EU chiefs visit Ukraine amid fears of major new Russian offensive

Putin warns West his response to perceived threats ‘won’t end with use of armoured vehicles’

The European Union pledged to maintain support for Kyiv and pressure on Moscow, as Russian missiles killed more civilians in eastern and southern Ukraine and the Kremlin warned that its military response to perceived threats from the West could go beyond conventional weapons.

European Commission president Ursula von der Leyen and 15 EU commissioners held talks with Ukrainian officials in Kyiv on Thursday, before a summit on Friday that will also involve Ukrainian president Volodymyr Zelenskiy and European Council head Charles Michel.

Ms Von der Leyen pledged more financial aid to prop up Ukraine and fund reconstruction as well as delivery of 2,400 more generators to support the country’s badly damaged power grid, and announced that an international centre for the prosecution of the crime of aggression in Ukraine would be set up in The Hague with help from EU agency Eurojust.

She also said the EU aimed to impose more sanctions on Russia by February 24th, a year after it launched full-scale war on Ukraine, and to introduce with G7 states a price ceiling on Russian petroleum products, to complement a cap on Moscow’s crude oil exports that “already costs Russia around €160 million a day”.


Condemning what she called Russian president Vladimir Putin’s “brutal invasion”, Ms von der Leyen said “we know that the future of our continent is being written here… What is at stake is freedom. This is a fight of democracies against authoritarian regimes.

“Putin tries to deny the existence of Ukraine, but what he risks instead is the future of Russia. Our presence in Kyiv today gives a very clear signal: The whole of the European Union is in this with Ukraine, for the long haul,” she added.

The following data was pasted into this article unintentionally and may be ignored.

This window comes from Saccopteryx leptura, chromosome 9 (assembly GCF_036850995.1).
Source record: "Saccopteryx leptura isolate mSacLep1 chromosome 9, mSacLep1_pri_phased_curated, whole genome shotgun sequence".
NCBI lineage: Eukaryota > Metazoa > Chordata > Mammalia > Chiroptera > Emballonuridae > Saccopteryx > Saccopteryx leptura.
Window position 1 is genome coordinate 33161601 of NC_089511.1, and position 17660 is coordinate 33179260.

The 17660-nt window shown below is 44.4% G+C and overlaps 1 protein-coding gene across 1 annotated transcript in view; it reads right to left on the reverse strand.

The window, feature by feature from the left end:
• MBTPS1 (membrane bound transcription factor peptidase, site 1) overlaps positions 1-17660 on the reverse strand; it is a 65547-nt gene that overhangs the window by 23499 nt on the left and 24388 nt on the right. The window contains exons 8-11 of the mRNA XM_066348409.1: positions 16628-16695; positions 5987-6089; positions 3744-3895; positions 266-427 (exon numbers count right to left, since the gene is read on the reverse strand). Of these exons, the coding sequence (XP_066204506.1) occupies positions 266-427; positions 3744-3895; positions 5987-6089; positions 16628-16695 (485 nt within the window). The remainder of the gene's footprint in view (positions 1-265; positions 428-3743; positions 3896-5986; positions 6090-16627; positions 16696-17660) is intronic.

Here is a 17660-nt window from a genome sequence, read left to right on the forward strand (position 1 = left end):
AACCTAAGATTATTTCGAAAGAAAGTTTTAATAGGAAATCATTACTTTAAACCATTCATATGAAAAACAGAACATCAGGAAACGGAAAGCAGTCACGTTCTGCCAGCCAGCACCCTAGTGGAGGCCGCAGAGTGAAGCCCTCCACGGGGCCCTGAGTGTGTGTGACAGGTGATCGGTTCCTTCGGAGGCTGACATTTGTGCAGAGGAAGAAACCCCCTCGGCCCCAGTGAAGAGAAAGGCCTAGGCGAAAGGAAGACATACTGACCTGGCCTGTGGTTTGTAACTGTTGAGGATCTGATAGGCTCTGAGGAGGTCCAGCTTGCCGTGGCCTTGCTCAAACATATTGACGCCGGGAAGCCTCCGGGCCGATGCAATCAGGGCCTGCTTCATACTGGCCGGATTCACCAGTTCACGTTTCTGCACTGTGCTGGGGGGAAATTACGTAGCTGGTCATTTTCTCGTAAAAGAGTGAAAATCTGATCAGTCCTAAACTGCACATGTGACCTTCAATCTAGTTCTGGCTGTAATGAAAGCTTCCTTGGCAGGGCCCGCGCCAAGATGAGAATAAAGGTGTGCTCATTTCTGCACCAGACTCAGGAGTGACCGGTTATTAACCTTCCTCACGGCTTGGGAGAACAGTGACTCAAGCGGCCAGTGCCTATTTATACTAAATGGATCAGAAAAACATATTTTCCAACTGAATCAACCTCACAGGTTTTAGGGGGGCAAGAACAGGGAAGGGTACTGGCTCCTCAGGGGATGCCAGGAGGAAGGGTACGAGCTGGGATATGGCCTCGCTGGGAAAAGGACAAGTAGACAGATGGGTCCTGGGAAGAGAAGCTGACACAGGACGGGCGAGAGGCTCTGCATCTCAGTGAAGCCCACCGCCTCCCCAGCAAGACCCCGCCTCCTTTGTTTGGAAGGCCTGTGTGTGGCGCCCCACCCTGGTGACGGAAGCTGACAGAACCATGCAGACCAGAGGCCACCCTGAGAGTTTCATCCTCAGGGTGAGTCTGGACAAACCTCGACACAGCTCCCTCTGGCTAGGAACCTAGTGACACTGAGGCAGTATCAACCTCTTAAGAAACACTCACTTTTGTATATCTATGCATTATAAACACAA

The EU also announced that its training mission for Ukrainian troops would double in size to include 30,000 military personnel, including crews who will learn how to operate German-made Leopard tanks that several Nato states have pledged to Kyiv amid expectations of intense fighting in the coming months.

“Now Russia is concentrating its forces. We all know that. It is preparing to try to take revenge, not only against Ukraine but against a free Europe and the free world,” Mr Zelenskiy said alongside Ms von der Leyen.

Ukrainian defence minister Oleksiy Reznikov said that given the Russians’ “love of symbols, we expect that they may try something around February 24th.

“Officially, they disclosed the number of 300,000 new recruits, but according to our estimates there are many more troops deployed at our borders… That is why we need weapons to deter the enemy, because everything in war is decided by who has the initiative,” he added.

At a commemoration of the second World War’s Battle of Stalingrad, Mr Putin said: “Again and again, we are forced to repel the aggression of the collective West… We are not sending our tanks to their borders, but we have the means to respond, and it won’t end with the use of armoured vehicles – everyone must understand that.”

Mr Zelenskiy’s chief of staff Andriy Yermak and Ukraine’s top military commander Gen Valeriy Zaluzhniy spoke to White House national security adviser Jake Sullivan and Gen Mark Milley, chairman of the US joint chiefs of staff.

“The interlocutors were briefed on the current situation on the frontline… In addition, the parties exchanged views on possible actions of the enemy in the near future,” Mr Zelenskiy’s office said in a statement.

Heavy fighting continued in eastern Ukraine, where residential areas of the Kyiv-held city of Kramatorsk were hit by Russian missiles twice in less than 24 hours, killing at least three people and injuring 20 others. Two civilians were also killed in shelling of the southern Kherson region.

Daniel McLaughlin

Daniel McLaughlin

Daniel McLaughlin is a contributor to The Irish Times from central and eastern Europe